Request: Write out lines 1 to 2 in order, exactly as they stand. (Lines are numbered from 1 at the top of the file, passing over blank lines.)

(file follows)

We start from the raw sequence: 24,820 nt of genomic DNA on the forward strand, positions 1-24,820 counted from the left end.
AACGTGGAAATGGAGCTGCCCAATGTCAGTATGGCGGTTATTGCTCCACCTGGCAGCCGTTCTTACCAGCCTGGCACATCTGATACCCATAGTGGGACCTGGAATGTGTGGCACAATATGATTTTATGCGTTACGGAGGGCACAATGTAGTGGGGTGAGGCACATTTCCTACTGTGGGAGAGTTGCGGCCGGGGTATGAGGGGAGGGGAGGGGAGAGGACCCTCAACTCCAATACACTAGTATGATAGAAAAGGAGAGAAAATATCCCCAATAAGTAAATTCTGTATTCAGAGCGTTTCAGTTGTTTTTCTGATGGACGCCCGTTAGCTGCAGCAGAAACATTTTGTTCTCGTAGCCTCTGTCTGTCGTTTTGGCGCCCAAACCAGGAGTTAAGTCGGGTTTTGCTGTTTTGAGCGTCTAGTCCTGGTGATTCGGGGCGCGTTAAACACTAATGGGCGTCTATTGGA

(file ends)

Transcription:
We start from the raw sequence: 24,820 nt of genomic DNA on the forward strand, positions 1-24,820 counted from the left end.
AACGTGGAAATGGAGCTGCCCAATGTCAGTATGGCGGTTATTGCTCCACCTGGCAGCCGTTCTTACCAGCCTGGCACATCTGATACCCATAGTGGGACCTGGAATGTGTGGCACAATATGATTTTATGCGTTACGGAGGGCACAATGTAGTGGGGTGAGGCACATTTCCTACTGTGGGAGAGTTGCGGCCGGGGTATGAGGGGAGGGGAGGGGAGAGGACCCTCAACTCCAATACACTAGTATGATAGAAAAGGAGAGAAAATATCCCCAATAAGTAAATTCTGTATTCAGAGCGTTTCAGTTGTTTTTCTGATGGACGCCCGTTAGCTGCAGCAGAAACATTTTGTTCTCGTAGCCTCTGTCTGTCGTTTTGGCGCCCAAACCAGGAGTTAAGTCGGGTTTTGCTGTTTTGAGCGTCTAGTCCTGGTGATTCGGGGCGCGTTAAACACTAATGGGCGTCTATTGGA